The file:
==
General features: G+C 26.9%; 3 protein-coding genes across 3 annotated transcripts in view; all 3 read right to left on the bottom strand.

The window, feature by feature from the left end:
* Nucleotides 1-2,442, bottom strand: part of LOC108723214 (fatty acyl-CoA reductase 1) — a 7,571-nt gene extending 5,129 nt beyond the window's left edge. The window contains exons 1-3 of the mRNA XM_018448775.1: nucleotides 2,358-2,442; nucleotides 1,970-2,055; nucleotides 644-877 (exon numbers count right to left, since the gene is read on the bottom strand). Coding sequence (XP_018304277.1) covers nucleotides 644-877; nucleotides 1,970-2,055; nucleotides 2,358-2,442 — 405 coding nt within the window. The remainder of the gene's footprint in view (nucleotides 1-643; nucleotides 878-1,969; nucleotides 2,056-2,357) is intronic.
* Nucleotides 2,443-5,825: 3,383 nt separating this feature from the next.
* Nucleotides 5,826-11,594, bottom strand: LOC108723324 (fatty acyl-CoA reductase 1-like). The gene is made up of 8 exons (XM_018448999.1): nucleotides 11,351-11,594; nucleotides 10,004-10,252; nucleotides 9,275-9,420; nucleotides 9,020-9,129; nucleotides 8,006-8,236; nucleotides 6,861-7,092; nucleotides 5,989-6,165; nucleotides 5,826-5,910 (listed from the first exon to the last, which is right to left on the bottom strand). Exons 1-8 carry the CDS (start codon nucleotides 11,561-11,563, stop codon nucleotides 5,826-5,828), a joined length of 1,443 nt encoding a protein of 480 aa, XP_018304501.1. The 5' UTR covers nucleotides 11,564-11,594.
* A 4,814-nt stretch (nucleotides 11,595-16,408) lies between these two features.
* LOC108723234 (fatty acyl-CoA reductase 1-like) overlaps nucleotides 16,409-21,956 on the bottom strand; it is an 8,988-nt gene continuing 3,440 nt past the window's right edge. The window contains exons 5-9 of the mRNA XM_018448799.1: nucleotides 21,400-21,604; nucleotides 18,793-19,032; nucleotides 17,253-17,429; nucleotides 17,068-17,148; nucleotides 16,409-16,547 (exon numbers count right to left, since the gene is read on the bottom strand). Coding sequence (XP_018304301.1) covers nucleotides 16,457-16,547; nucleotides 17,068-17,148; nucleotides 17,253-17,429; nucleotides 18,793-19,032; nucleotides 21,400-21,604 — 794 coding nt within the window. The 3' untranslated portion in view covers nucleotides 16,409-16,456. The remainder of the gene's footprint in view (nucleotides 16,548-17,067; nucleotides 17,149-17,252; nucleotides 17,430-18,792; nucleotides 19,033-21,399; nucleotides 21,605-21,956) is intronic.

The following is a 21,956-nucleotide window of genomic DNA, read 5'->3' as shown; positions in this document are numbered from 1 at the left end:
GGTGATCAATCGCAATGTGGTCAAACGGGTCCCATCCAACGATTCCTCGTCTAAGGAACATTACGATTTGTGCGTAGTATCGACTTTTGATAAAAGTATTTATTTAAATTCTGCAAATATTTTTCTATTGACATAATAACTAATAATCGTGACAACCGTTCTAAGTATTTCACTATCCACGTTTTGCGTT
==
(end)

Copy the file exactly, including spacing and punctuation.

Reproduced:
General features: G+C 26.9%; 3 protein-coding genes across 3 annotated transcripts in view; all 3 read right to left on the bottom strand.

The window, feature by feature from the left end:
* Nucleotides 1-2,442, bottom strand: part of LOC108723214 (fatty acyl-CoA reductase 1) — a 7,571-nt gene extending 5,129 nt beyond the window's left edge. The window contains exons 1-3 of the mRNA XM_018448775.1: nucleotides 2,358-2,442; nucleotides 1,970-2,055; nucleotides 644-877 (exon numbers count right to left, since the gene is read on the bottom strand). Coding sequence (XP_018304277.1) covers nucleotides 644-877; nucleotides 1,970-2,055; nucleotides 2,358-2,442 — 405 coding nt within the window. The remainder of the gene's footprint in view (nucleotides 1-643; nucleotides 878-1,969; nucleotides 2,056-2,357) is intronic.
* Nucleotides 2,443-5,825: 3,383 nt separating this feature from the next.
* Nucleotides 5,826-11,594, bottom strand: LOC108723324 (fatty acyl-CoA reductase 1-like). The gene is made up of 8 exons (XM_018448999.1): nucleotides 11,351-11,594; nucleotides 10,004-10,252; nucleotides 9,275-9,420; nucleotides 9,020-9,129; nucleotides 8,006-8,236; nucleotides 6,861-7,092; nucleotides 5,989-6,165; nucleotides 5,826-5,910 (listed from the first exon to the last, which is right to left on the bottom strand). Exons 1-8 carry the CDS (start codon nucleotides 11,561-11,563, stop codon nucleotides 5,826-5,828), a joined length of 1,443 nt encoding a protein of 480 aa, XP_018304501.1. The 5' UTR covers nucleotides 11,564-11,594.
* A 4,814-nt stretch (nucleotides 11,595-16,408) lies between these two features.
* LOC108723234 (fatty acyl-CoA reductase 1-like) overlaps nucleotides 16,409-21,956 on the bottom strand; it is an 8,988-nt gene continuing 3,440 nt past the window's right edge. The window contains exons 5-9 of the mRNA XM_018448799.1: nucleotides 21,400-21,604; nucleotides 18,793-19,032; nucleotides 17,253-17,429; nucleotides 17,068-17,148; nucleotides 16,409-16,547 (exon numbers count right to left, since the gene is read on the bottom strand). Coding sequence (XP_018304301.1) covers nucleotides 16,457-16,547; nucleotides 17,068-17,148; nucleotides 17,253-17,429; nucleotides 18,793-19,032; nucleotides 21,400-21,604 — 794 coding nt within the window. The 3' untranslated portion in view covers nucleotides 16,409-16,456. The remainder of the gene's footprint in view (nucleotides 16,548-17,067; nucleotides 17,149-17,252; nucleotides 17,430-18,792; nucleotides 19,033-21,399; nucleotides 21,605-21,956) is intronic.

The following is a 21,956-nucleotide window of genomic DNA, read 5'->3' as shown; positions in this document are numbered from 1 at the left end:
GGTGATCAATCGCAATGTGGTCAAACGGGTCCCATCCAACGATTCCTCGTCTAAGGAACATTACGATTTGTGCGTAGTATCGACTTTTGATAAAAGTATTTATTTAAATTCTGCAAATATTTTTCTATTGACATAATAACTAATAATCGTGACAACCGTTCTAAGTATTTCACTATCCACGTTTTGCGTT